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CCG Series: The importance of community hospitals

CCG Series: The importance of community hospitals


Chief clinical officer of South Worcestershire clinical commissioning group (CCG), Dr Ellson believes that commissioners should be working more closely with community hospitals

We’re all aware that demand for health care services is changing with the emphasis and so-called left shift towards locality-based health services. There is also more focus on integration and coordinated care as a means to reduce fragmentation within the health and social care systems and deliver good patient outcomes. 

The current pressures of demographic change and the difficult financial climate mean that we need to explore and expand the range of options that may be provided in a community setting. 

I believe that community hospitals sit at the heart of this. 

Community hospitals will need to play a key role in integrating care, but for this to happen, changes to the way services are currently commissioned is needed. Commissioners and providers need to work more closely to develop a joint vision, providing a new direction and fresh focus for these valuable resources. Currently a common feature across the community hospital estate is variability. We need to balance a more consistent offering which on the one hand supports the broader challenges faced by the CCGs and their partners but also meets the needs of the local population. 

In South Worcestershire, community hospitals have been an integral part of the landscape going back many years. However, for far too long they have been under-utilised. With financial constraints, pressures in our acute services and an ageing population that are predominately based in a rural setting, we’re aware that significant change and redirection of funding is needed to make best use of these critical resources.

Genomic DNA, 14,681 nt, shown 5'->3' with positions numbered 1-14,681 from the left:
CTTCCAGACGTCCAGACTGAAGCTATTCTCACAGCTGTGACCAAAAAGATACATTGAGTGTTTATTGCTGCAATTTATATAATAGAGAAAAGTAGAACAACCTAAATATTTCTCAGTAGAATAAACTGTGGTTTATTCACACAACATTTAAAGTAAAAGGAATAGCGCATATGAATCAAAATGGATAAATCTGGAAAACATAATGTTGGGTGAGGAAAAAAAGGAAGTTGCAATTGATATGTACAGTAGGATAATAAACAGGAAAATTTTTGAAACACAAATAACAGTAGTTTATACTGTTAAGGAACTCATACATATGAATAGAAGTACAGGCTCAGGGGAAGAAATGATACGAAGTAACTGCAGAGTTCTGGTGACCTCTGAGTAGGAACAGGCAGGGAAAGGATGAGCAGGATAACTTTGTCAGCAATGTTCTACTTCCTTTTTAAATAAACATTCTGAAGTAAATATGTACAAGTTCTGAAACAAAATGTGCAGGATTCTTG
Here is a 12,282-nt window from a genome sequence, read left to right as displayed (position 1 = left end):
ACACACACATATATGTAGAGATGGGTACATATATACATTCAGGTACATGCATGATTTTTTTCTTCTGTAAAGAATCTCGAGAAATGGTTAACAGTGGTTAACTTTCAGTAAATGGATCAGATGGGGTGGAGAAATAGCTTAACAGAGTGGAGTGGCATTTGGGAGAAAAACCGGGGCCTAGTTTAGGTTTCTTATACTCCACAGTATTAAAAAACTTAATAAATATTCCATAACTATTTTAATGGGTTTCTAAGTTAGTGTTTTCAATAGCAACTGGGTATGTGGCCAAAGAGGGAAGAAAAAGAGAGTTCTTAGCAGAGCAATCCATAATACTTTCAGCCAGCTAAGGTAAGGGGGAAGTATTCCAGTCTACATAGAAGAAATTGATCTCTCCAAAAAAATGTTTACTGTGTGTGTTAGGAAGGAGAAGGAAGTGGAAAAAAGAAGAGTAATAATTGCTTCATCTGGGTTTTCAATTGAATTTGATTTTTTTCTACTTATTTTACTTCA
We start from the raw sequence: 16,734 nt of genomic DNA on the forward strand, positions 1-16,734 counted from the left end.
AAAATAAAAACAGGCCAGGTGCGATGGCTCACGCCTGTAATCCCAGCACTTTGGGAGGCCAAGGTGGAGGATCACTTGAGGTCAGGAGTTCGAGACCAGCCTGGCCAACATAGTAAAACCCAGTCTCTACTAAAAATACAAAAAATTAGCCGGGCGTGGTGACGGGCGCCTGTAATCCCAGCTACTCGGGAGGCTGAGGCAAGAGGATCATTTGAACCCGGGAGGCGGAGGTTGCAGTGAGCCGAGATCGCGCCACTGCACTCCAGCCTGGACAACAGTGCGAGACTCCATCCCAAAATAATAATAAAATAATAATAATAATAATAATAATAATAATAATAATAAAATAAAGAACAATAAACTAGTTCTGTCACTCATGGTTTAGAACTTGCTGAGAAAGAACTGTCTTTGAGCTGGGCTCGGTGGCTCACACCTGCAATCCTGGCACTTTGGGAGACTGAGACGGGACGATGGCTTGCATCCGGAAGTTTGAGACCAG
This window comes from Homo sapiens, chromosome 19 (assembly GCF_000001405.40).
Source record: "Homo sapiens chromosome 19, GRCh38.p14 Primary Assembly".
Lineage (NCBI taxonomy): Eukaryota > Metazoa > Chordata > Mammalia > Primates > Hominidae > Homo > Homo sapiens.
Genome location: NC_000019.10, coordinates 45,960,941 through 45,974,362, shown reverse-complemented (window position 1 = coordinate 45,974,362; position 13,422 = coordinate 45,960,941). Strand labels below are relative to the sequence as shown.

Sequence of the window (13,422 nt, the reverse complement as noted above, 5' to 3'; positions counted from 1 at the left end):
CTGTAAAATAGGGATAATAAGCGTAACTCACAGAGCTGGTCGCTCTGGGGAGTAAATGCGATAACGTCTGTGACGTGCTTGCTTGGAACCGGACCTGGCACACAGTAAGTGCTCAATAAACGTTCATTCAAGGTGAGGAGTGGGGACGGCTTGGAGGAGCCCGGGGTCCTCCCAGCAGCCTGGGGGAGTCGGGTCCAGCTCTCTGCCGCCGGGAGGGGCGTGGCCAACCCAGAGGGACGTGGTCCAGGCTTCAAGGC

In our urgent care strategy we’ve outlined our commitment to enhancing the role of these resources. We’ve developed a joint vision with partner organisations and taken significant steps on the road to transforming these facilities to deliver a more integrated model of care. 

A recurrent investment to facilitate a move to a new model of care which includes daily ward rounds and regular patient reviews that support prompt and timely patient discharge has been made. Medical cover is being revised and an important element of the specification for this service is maintaining the important links between the delivery of the medical cover and local GPs and practices. This is included within our specification, reflecting important feedback from local communities who really valued this link.

The aim is that in the near future these hospitals become ‘centres’ for wider community teams by enabling acute hospitals to focus on patients who require specialist secondary care and ease the pressure on their beds, clinics and emergency services.  

Perhaps the next steps for community hospitals are that they provide same day access to urgent primary care which would complement the out of hours service and by doing so provide enhanced support to the minor injury units that are based in our community hospitals.  We should make more effective use of inpatient and ambulatory services offered locally, including rehabilitation, reablement and specialist dementia and palliative care services. 

Clearly this needs thinking through, and I am sure there are other options that I have not thought of.  But what I do think is important is that these hospitals make a real contribution to the health and wellbeing of local people, particularly in the challenging times in which we are now operating. 


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